Review: Mushy could do better but still charms on Northampton stage

Lily Canter reviews Mushy: Lyrically Speaking at the Royal and Derngate, Northampton

By Lily Canter
Wednesday, 25th September 2019, 2:36 pm
Updated Wednesday, 25th September 2019, 3:36 pm
Medhavi Patel, Varun Raj and Oliver Longstaff. Picture: The Other Richard
Medhavi Patel, Varun Raj and Oliver Longstaff. Picture: The Other Richard

The story of stammering schoolboy Musharaf 'Mushy' Asghar who featured on popular Channel Four show Educating Yorkshire is celebrated in Mushy: Lyrically Speaking at Royal and Derngate this week.

Developed by Rifco Theatre Company which nurtures British Asian talent, the production tells the story of a British Pakistani boy with inner confidence who struggles to vocalise it due to his debilitating stutter.

Four British Asian males (director, writer, actor and rapper) collaborated on this musical retelling set in Dewsbury which is performed with great energy, poignancy and wit.

Varun Raj and Oliver Longstaff. Picture: The Other Richard

Varun Raj gives a standout performance perfectly capturing the conflicted inner monologue of Mushy as he approaches adulthood. Struggling with childhood trauma, a domineering yet vulnerable mother and the pressures of exams, Mushy navigates his way through school, family and fame with honesty and dignity.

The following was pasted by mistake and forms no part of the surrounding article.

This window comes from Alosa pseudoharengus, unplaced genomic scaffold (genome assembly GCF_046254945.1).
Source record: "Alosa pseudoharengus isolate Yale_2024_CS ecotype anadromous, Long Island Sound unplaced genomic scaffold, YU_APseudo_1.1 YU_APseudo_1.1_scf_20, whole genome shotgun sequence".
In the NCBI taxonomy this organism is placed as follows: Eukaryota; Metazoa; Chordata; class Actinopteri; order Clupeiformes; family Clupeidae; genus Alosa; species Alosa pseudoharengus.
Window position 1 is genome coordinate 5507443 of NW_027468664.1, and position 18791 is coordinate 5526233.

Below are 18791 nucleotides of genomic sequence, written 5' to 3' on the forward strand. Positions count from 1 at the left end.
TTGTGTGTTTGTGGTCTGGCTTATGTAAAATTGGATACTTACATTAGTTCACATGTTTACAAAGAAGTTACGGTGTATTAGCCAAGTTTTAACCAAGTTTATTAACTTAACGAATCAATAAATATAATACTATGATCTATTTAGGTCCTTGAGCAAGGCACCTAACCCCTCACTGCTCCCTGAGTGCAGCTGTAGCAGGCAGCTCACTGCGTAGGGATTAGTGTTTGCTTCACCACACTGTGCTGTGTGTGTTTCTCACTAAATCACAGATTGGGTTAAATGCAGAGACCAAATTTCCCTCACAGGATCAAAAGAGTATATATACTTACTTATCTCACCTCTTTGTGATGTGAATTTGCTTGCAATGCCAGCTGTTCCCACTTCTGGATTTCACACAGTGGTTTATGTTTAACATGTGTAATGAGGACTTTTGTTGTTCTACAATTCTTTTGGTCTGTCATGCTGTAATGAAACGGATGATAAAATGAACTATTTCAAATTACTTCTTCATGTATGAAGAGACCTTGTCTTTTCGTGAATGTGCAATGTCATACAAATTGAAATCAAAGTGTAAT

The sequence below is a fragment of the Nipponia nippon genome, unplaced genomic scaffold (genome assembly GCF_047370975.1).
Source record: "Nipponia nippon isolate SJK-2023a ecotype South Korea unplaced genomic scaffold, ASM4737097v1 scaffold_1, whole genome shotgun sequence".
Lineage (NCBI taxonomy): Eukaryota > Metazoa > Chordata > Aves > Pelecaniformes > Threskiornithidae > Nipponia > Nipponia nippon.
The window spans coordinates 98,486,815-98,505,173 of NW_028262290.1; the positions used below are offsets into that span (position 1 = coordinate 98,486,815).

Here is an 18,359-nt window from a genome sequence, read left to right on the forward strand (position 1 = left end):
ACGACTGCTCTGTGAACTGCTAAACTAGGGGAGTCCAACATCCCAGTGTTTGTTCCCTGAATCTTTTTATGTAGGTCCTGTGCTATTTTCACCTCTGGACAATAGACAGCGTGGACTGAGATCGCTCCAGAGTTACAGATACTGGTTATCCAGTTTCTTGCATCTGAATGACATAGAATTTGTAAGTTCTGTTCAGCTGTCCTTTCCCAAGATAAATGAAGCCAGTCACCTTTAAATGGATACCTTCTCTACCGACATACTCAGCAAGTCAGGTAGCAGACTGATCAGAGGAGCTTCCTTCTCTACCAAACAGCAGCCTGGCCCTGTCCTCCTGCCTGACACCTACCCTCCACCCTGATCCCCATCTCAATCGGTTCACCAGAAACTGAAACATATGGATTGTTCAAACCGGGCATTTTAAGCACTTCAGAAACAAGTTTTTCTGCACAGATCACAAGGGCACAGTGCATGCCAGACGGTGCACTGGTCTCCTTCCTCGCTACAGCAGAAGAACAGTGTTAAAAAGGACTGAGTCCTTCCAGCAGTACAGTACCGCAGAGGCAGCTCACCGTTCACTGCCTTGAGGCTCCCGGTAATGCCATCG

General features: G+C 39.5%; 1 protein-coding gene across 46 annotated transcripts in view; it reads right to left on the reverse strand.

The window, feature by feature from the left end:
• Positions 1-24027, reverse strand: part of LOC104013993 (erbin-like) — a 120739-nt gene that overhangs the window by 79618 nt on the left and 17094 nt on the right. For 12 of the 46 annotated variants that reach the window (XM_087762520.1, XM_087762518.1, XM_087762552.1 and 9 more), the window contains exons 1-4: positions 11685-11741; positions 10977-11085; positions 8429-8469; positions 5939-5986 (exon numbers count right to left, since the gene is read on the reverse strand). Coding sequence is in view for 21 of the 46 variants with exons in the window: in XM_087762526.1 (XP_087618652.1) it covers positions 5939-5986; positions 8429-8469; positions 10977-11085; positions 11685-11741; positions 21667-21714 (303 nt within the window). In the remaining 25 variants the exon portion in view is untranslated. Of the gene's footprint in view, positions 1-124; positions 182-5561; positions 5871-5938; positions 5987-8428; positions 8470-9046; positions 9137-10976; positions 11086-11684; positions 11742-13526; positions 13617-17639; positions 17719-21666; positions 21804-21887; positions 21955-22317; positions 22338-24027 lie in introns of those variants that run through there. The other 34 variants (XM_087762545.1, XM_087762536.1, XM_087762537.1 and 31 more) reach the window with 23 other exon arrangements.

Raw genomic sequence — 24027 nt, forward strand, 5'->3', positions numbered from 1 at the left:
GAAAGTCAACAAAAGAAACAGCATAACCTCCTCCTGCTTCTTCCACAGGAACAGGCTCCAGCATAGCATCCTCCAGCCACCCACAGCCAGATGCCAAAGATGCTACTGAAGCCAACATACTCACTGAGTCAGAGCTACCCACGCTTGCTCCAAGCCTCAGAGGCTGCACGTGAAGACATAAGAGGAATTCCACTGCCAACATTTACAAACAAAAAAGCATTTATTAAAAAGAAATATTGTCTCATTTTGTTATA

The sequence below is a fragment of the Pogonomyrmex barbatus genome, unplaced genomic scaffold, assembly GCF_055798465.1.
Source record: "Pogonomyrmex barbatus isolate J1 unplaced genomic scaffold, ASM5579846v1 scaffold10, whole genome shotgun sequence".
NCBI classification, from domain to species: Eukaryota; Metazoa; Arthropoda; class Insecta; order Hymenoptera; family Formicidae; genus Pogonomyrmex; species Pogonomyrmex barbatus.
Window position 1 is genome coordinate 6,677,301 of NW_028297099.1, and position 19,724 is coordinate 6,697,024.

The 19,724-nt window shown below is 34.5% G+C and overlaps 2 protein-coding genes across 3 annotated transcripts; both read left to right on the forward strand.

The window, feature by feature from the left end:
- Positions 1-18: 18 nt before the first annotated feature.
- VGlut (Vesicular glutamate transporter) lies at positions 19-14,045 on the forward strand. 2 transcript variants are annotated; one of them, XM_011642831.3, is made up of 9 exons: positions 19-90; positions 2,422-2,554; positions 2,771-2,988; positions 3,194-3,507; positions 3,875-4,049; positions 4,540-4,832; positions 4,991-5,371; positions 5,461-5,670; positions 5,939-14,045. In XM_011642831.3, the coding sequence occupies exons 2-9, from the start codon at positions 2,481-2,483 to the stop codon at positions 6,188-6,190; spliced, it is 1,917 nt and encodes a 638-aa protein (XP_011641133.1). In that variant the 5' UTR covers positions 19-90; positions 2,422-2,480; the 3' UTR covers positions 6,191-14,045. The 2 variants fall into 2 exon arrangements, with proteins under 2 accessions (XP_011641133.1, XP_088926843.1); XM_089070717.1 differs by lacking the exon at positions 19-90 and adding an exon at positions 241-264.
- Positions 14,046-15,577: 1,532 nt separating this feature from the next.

It would have been easy for writer and Rifco artistic director Pravesh Kumar to create a play filled with pathos but instead he stays true to the real life Mushy, a charming and confident young man who is always the first to put his hand up in class despite his speech difficulties.

The production is scattered with lyrical numbers written by Luton rapper Raxstar and there are plenty of nods to Bollywood with Medhavi Patel, who plays Mushy's melodramatic mother, coming into our own when given the opportunity to dance.

Meanwhile Oliver Longstaff as Mushy's teacher Mr Burton provides some light, if sometimes obscure, relief. Overall the cast of three give credible performances but accents do slip from time to time and the playing of multiple characters does sometimes jar.

The musical numbers are also a mixed bag with the more energetic raps landing well but Blowing Bubbles feeling a little half-hearted and simplistic.

The journey of Mushy is an inspiring one but the narrative does not always gel, with a slow first act and confusion over which scenes are part of the television documentary or not. A scene involving Mr Burton singing seems superfluous to the plot and it is not clear until the end why Mushy is trying to buy an iPhone.

There were also a few distracting technical issues on the night including rogue lighting and a continual wardrobe malfunction.

However, the production really comes into its own in the vibrant second half which has more pace, humour but also depth, as Mushy and his mother come to terms with their past.

Although far from perfect it is refreshing to see a modern British Asian story on stage and with some fine tuning Mushy should enjoy a successful tour.

* Mushy: Lyrically Speaking runs until September 25. Visit to book.